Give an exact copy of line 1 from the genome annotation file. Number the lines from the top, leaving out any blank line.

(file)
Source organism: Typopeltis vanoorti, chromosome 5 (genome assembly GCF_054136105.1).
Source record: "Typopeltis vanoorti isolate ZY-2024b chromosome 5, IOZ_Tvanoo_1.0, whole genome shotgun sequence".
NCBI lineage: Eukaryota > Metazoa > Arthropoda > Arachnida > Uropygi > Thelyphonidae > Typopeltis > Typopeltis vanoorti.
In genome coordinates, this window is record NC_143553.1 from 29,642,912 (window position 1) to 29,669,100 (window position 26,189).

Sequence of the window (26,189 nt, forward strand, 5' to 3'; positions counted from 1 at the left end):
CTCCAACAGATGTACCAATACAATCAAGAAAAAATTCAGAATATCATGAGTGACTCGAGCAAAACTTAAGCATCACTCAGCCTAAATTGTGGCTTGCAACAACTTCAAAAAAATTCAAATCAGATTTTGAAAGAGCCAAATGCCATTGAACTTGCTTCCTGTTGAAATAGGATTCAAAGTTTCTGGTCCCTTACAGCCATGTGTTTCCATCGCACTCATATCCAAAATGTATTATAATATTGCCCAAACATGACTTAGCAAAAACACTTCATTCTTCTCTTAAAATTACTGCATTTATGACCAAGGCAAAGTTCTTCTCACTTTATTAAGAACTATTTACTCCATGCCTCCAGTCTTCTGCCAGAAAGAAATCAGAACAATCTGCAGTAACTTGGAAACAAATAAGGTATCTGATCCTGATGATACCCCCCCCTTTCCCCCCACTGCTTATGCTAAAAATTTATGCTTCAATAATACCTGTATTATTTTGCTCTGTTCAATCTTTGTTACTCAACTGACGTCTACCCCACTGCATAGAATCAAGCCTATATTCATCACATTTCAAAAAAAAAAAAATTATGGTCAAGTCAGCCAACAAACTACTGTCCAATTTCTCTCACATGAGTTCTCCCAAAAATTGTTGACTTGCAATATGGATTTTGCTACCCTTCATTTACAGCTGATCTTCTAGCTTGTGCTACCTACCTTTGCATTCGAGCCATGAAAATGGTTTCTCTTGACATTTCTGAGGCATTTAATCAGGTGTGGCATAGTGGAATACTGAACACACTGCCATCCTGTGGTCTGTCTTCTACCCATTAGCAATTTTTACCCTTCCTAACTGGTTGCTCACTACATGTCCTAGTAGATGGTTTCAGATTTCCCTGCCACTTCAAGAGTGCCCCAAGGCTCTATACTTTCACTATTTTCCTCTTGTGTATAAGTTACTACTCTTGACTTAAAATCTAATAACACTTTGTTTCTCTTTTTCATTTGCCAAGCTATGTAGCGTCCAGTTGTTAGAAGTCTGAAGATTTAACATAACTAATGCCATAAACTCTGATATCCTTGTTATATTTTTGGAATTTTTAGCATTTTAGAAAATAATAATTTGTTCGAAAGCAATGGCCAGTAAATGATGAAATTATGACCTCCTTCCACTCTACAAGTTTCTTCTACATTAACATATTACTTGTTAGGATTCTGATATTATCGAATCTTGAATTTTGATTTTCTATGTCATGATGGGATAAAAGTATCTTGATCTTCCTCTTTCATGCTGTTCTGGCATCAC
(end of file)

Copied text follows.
Source organism: Typopeltis vanoorti, chromosome 5 (genome assembly GCF_054136105.1).